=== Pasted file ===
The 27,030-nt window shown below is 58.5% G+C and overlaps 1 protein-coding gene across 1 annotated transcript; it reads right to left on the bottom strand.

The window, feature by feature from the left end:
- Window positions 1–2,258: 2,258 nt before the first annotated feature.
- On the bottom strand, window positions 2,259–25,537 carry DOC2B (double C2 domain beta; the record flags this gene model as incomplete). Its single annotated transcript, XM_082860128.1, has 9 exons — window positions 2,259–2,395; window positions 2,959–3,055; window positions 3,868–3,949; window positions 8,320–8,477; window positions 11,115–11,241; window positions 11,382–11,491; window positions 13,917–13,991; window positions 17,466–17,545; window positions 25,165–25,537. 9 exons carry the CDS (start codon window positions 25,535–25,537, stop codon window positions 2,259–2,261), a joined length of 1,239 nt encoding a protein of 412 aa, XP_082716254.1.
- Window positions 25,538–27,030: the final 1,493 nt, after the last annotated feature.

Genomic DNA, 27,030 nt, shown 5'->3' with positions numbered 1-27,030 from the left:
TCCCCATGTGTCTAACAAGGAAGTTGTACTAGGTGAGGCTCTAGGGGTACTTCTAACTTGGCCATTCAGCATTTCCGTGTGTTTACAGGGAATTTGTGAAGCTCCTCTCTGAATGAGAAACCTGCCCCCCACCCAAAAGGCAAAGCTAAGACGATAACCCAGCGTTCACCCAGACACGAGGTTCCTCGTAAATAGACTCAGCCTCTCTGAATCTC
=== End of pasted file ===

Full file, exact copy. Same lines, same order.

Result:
The 27,030-nt window shown below is 58.5% G+C and overlaps 1 protein-coding gene across 1 annotated transcript; it reads right to left on the bottom strand.

The window, feature by feature from the left end:
- Window positions 1–2,258: 2,258 nt before the first annotated feature.
- On the bottom strand, window positions 2,259–25,537 carry DOC2B (double C2 domain beta; the record flags this gene model as incomplete). Its single annotated transcript, XM_082860128.1, has 9 exons — window positions 2,259–2,395; window positions 2,959–3,055; window positions 3,868–3,949; window positions 8,320–8,477; window positions 11,115–11,241; window positions 11,382–11,491; window positions 13,917–13,991; window positions 17,466–17,545; window positions 25,165–25,537. 9 exons carry the CDS (start codon window positions 25,535–25,537, stop codon window positions 2,259–2,261), a joined length of 1,239 nt encoding a protein of 412 aa, XP_082716254.1.
- Window positions 25,538–27,030: the final 1,493 nt, after the last annotated feature.

Genomic DNA, 27,030 nt, shown 5'->3' with positions numbered 1-27,030 from the left:
TCCCCATGTGTCTAACAAGGAAGTTGTACTAGGTGAGGCTCTAGGGGTACTTCTAACTTGGCCATTCAGCATTTCCGTGTGTTTACAGGGAATTTGTGAAGCTCCTCTCTGAATGAGAAACCTGCCCCCCACCCAAAAGGCAAAGCTAAGACGATAACCCAGCGTTCACCCAGACACGAGGTTCCTCGTAAATAGACTCAGCCTCTCTGAATCTC